Indian crafts and textiles contemporized in an exhibition by JIYO

‘A thing of beauty is a joy forever’ the cliché quote resonated in my mind as I walked through the labyrinth of the three-storied Bungalow that has housed The Asian Heritage Foundation (AHF) over two decades. In October the Foundation closed its old address at Delhi, South Extension, with a scintillating exhibition. I only managed to catch it over the last three days with two repeated mesmerizing visits.

Photo Credits:
Photo Credits:

For AHF it all started about 10 years ago when the Foundation received international grants. Mentored by renowned scenographer Rajeev Sethi, the Foundation under its brand JIYO plunged headlong creating a platform for designers and craftsmen from marginalized craft communities of Andhra Pradesh, Bihar, Jharkhand, Odisha and Madhya Pradesh. Objective: contemporize India’s rural skills for the 21st century.

Photo Credits:
Photo Credits: fb\Rajeev Sethi

A total of 17 craft and textile types were explored with startling results. Traditional Sri Kalahasti Kalamkari hand-painting style was adapted into breathtaking sarees and stoles. Contemporary and spontaneous in natural dye, the stoles could easily double up as one of a kind wall hanging. Design intervention has given a new lease of life to the rustic Kopad of eastern Odisha and the Bahwan Buti (52 dots of Buddhist iconography) of Nalanda, Bihar, producing some stunning fabric.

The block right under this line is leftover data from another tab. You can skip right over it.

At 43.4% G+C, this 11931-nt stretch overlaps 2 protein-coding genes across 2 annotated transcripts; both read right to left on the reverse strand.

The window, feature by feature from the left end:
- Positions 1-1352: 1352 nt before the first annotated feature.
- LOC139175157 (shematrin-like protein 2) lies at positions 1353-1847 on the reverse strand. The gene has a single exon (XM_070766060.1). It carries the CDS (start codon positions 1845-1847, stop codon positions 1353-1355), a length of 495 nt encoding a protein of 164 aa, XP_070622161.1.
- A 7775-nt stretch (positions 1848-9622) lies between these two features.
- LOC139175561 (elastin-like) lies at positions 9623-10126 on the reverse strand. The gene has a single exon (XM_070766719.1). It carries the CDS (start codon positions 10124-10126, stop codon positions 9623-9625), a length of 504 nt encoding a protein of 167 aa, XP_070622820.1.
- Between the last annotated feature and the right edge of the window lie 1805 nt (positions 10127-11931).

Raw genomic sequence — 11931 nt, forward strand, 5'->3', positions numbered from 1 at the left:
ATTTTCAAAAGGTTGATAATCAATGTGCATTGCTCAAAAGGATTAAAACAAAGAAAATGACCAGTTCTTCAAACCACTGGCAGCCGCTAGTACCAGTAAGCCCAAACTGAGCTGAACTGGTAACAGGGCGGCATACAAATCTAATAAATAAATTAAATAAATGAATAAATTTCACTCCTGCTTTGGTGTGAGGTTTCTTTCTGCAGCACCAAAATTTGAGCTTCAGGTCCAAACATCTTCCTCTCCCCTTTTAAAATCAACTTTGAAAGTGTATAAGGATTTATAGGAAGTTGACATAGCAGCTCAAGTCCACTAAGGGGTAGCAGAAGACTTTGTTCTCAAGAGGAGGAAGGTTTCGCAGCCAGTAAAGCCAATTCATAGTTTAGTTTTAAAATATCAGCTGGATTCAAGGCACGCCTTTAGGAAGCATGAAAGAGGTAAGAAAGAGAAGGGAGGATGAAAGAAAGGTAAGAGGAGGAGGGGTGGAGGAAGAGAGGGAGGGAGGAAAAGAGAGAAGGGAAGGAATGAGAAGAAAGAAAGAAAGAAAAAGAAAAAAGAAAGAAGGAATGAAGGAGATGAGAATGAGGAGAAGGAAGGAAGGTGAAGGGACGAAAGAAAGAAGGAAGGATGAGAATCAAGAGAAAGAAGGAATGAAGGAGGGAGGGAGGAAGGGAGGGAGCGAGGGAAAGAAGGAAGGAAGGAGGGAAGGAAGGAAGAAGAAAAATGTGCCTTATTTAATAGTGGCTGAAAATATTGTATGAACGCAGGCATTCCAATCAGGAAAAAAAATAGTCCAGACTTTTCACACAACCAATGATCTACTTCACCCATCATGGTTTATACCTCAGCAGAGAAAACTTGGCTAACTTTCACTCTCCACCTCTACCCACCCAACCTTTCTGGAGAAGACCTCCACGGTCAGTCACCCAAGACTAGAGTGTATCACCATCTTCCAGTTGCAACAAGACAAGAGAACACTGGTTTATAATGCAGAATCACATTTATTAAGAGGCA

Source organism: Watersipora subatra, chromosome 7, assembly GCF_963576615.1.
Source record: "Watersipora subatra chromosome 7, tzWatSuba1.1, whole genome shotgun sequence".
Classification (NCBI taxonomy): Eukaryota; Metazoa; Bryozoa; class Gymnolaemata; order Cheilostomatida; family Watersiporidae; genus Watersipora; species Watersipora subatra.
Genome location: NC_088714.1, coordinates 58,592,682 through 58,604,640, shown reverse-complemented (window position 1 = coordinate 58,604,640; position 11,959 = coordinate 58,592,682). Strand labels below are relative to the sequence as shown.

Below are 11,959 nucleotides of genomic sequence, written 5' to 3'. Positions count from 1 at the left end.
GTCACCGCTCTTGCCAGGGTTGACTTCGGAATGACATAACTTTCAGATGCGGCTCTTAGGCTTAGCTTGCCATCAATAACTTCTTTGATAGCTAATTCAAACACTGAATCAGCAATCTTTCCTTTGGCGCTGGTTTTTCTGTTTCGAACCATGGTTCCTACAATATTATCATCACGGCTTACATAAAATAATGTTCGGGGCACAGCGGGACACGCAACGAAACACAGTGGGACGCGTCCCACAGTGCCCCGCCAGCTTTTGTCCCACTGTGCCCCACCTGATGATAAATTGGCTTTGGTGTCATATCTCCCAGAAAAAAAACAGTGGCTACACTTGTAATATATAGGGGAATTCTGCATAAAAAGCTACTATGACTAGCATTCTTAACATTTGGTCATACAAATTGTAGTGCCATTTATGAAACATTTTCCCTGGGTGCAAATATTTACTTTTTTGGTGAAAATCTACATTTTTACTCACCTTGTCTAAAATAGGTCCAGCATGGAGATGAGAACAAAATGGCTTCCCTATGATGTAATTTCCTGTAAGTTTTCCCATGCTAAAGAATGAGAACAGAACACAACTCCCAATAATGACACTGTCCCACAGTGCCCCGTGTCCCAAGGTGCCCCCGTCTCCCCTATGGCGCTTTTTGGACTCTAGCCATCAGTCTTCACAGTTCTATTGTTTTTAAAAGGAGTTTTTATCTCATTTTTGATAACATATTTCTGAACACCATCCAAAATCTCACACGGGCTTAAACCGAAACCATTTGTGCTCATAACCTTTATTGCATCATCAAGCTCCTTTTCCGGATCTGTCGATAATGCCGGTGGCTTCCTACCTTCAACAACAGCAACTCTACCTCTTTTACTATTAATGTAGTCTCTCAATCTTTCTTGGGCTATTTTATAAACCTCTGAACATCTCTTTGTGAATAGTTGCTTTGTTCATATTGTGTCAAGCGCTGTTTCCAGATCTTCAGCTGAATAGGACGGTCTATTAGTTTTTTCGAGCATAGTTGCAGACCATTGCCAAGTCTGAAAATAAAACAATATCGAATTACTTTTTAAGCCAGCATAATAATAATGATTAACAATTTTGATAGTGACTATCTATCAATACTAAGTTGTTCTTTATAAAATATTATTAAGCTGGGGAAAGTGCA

Sikki, a wild growing grass in the marshlands of north Bihar, traditionally used for basket weaving was hand dyed and woven for an exclusive furniture line. Lace-like screens and lamps fashioned out of fine bamboo fish traps of Jharkhand created magical play of light and shadow. Based on the basic matka and the kulhad forms of Mandala pottery of Madhya Pradesh, a range of terracotta lamp shades and lamps had been created, as was through origami interpretation of leather shadow puppetry technique of Andhra Pradesh; giving a whole new dimension to these ancient crafts. There were Madhubani wall tiles in papier-mâché, Ikat from Pochampally, handwoven cotton Venkatgiri with zari, brocaded silk Uppada from East Godavari, traditional and experimental Baag printing from Madhya Pradesh for contemporary wear and furnishing. All this and then some.

A work in progress with more to come, the exhibition, a sensorial delight was a design experiment breaking traditional stereotype with a minimalist approach thereby contemporizing traditional craft. The event was intercepted by talks between the who’s who of the art and design world and Mr. Sethi. Curated dinner by food historian Puspesh Pant ended each day’s session.

Photo credits: Banner Left - fb\Rajeev Sethi; Banner Center - Democratic Accent; Banner Right - fb\Rajeev Sethi